1. Hi all

        I’m not sure how a socrative quiz might work – but I think a “one minute paper” would work well or even getting students to draw a concept map (if you think your students may be more comfortable with a visual representation than narrative text). It could simply invite the students to indicate something that they felt they had learned (today, this week, this topic) and to pose one question that remained unclear. Here’s a one-minute paper example: http://provost.tufts.edu/celt/files/MinutePaper.pdf
        This is one of my favourite structures for reflective feedback because it doesn’t directly ask the students to ‘reflect’. Sometimes I think that when students are asked directly to “reflect” using that language – they can feel unclear about what it is they are being asked to do – and think that it is a bit time wasting. Taking the minute paper style approach, I don’t think it matters what discipline you are coming from so much, it’s just inviting the students to step back from their learning they are involved in and think about how they are doing. Maybe they could identify that they are making the same sort of mistake repeatedly or making a particular assumption which isn’t valid.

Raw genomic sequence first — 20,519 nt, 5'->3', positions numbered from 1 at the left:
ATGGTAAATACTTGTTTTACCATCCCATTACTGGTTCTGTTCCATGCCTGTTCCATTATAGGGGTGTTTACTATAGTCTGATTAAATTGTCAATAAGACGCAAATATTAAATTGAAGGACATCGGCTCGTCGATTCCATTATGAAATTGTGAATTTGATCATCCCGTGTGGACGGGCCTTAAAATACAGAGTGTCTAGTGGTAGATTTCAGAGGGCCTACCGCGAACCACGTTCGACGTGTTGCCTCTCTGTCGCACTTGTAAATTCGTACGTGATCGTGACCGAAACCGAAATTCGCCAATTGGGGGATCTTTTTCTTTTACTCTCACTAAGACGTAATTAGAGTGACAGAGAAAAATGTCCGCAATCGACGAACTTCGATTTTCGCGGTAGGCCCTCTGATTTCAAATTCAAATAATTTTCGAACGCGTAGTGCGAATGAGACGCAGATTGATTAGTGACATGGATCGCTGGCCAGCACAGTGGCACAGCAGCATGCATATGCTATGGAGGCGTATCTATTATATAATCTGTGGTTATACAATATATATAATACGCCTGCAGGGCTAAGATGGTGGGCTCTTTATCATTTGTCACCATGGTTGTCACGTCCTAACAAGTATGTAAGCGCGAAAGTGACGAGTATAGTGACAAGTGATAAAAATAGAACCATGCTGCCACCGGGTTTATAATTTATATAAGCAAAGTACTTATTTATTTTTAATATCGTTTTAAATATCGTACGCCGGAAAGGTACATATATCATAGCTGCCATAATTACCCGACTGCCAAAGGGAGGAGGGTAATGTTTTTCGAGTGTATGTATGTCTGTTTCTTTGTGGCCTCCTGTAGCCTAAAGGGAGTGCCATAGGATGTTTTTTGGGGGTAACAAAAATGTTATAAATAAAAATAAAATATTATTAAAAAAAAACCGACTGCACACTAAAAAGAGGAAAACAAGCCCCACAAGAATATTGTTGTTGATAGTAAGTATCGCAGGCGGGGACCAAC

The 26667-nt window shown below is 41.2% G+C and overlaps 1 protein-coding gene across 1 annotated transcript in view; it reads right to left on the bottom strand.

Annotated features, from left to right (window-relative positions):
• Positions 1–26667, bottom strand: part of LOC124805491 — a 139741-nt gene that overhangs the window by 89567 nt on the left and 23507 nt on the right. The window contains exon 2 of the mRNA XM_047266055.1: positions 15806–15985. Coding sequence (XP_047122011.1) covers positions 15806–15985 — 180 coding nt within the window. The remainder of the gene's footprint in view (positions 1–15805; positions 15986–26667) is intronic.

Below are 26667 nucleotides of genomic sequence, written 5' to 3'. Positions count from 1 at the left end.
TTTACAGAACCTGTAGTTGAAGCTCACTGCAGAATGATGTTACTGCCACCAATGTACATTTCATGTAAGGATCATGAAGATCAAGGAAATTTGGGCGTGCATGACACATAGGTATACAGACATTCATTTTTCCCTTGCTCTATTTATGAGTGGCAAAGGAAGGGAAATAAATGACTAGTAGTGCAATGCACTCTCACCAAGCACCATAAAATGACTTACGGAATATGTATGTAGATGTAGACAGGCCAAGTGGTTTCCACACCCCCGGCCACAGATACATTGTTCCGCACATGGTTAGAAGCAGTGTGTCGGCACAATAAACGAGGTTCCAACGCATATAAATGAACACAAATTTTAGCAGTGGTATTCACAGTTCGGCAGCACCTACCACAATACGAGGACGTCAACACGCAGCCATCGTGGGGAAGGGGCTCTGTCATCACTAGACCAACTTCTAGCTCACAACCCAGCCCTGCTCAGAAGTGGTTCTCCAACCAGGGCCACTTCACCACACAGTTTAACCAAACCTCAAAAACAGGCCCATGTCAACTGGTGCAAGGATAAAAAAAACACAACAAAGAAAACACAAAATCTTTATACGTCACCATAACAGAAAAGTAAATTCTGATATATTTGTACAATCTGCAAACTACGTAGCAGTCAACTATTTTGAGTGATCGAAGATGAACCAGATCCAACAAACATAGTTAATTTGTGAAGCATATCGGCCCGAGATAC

2. In clinical medicine we tend to do a lot of reflection on outcomes whether in meetings, case conferences etc. As we are used to this we probably use these types of reflection on our students as well! They maybe too open and confronting and probably should consider other methods.

    1. Hi Michael, are you thinking of trying some more anonymous or technology-enabled reflection methods to give the students some privacy to consider their answers? I can imagine it could be difficult for students, particularly in their earlier years, to present in meetings in front of all the rest of the staff!

  3. I have been using some news articles that relate to the course materials for a learning journal assessment task. Students are asked to write a short learning journal to link the materials covered by the lectures with the articles; seems to at least give them an opportunity to think a bit more about the materials related and write their thinking in a more concise way. Good to learn other methods provided here nonetheless, thanks.

  4. To be honest, in the past most of the reflective aspects of my teaching have been related to my personal reflections on how I can improve the quality of my teaching for my students. I haven’t really focused on whether my students have done their own personal reflection, and this has never been integrated into of my courses (indeed there are not may finance courses that do this reflection). I think this is definitely a valuable tool that I can incorporate into my classes moving forward, especially as I move towards mini-flipped classes (within tutorials as a test case).